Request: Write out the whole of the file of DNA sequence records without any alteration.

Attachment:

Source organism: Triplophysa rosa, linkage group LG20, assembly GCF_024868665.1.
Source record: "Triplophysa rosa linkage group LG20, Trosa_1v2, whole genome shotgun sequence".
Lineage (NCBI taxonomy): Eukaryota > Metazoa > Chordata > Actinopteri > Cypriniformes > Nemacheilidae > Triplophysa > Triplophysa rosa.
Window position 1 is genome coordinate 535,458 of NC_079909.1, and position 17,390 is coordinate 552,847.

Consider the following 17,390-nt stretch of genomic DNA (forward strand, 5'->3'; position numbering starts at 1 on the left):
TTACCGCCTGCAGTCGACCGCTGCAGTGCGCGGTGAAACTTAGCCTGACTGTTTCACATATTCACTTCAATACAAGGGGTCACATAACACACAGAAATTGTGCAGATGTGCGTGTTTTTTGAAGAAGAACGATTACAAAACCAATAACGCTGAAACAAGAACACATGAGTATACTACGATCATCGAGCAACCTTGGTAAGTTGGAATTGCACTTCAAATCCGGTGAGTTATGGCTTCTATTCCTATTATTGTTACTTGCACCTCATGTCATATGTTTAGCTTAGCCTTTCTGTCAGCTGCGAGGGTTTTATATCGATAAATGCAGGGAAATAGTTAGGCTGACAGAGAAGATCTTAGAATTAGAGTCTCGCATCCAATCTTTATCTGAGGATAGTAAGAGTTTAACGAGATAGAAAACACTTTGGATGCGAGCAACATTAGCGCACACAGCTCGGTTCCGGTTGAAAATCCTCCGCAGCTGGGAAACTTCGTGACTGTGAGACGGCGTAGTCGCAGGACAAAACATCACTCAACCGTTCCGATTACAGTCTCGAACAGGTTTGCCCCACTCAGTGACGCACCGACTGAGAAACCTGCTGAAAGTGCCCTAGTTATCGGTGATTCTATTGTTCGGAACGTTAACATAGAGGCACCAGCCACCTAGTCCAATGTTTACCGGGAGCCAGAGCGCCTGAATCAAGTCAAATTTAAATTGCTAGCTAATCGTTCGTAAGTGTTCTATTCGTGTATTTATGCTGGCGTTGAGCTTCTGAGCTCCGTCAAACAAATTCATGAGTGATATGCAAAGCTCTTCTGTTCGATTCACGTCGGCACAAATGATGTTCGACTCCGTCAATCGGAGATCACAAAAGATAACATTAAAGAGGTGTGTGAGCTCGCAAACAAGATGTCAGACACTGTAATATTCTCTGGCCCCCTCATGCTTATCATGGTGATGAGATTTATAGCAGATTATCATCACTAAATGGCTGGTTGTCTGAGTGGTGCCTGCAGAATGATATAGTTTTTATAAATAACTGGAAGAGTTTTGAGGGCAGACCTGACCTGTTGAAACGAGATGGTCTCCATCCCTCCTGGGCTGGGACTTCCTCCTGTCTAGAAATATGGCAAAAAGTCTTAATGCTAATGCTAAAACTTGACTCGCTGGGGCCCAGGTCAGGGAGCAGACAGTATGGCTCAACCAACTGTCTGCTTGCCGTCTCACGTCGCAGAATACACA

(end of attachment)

Source organism: Triplophysa rosa, linkage group LG20, assembly GCF_024868665.1.
Source record: "Triplophysa rosa linkage group LG20, Trosa_1v2, whole genome shotgun sequence".
Lineage (NCBI taxonomy): Eukaryota > Metazoa > Chordata > Actinopteri > Cypriniformes > Nemacheilidae > Triplophysa > Triplophysa rosa.
Window position 1 is genome coordinate 535,458 of NC_079909.1, and position 17,390 is coordinate 552,847.

Consider the following 17,390-nt stretch of genomic DNA (forward strand, 5'->3'; position numbering starts at 1 on the left):
TTACCGCCTGCAGTCGACCGCTGCAGTGCGCGGTGAAACTTAGCCTGACTGTTTCACATATTCACTTCAATACAAGGGGTCACATAACACACAGAAATTGTGCAGATGTGCGTGTTTTTTGAAGAAGAACGATTACAAAACCAATAACGCTGAAACAAGAACACATGAGTATACTACGATCATCGAGCAACCTTGGTAAGTTGGAATTGCACTTCAAATCCGGTGAGTTATGGCTTCTATTCCTATTATTGTTACTTGCACCTCATGTCATATGTTTAGCTTAGCCTTTCTGTCAGCTGCGAGGGTTTTATATCGATAAATGCAGGGAAATAGTTAGGCTGACAGAGAAGATCTTAGAATTAGAGTCTCGCATCCAATCTTTATCTGAGGATAGTAAGAGTTTAACGAGATAGAAAACACTTTGGATGCGAGCAACATTAGCGCACACAGCTCGGTTCCGGTTGAAAATCCTCCGCAGCTGGGAAACTTCGTGACTGTGAGACGGCGTAGTCGCAGGACAAAACATCACTCAACCGTTCCGATTACAGTCTCGAACAGGTTTGCCCCACTCAGTGACGCACCGACTGAGAAACCTGCTGAAAGTGCCCTAGTTATCGGTGATTCTATTGTTCGGAACGTTAACATAGAGGCACCAGCCACCTAGTCCAATGTTTACCGGGAGCCAGAGCGCCTGAATCAAGTCAAATTTAAATTGCTAGCTAATCGTTCGTAAGTGTTCTATTCGTGTATTTATGCTGGCGTTGAGCTTCTGAGCTCCGTCAAACAAATTCATGAGTGATATGCAAAGCTCTTCTGTTCGATTCACGTCGGCACAAATGATGTTCGACTCCGTCAATCGGAGATCACAAAAGATAACATTAAAGAGGTGTGTGAGCTCGCAAACAAGATGTCAGACACTGTAATATTCTCTGGCCCCCTCATGCTTATCATGGTGATGAGATTTATAGCAGATTATCATCACTAAATGGCTGGTTGTCTGAGTGGTGCCTGCAGAATGATATAGTTTTTATAAATAACTGGAAGAGTTTTGAGGGCAGACCTGACCTGTTGAAACGAGATGGTCTCCATCCCTCCTGGGCTGGGACTTCCTCCTGTCTAGAAATATGGCAAAAAGTCTTAATGCTAATGCTAAAACTTGACTCGCTGGGGCCCAGGTCAGGGAGCAGACAGTATGGCTCAACCAACTGTCTGCTTGCCGTCTCACGTCGCAGAATACACA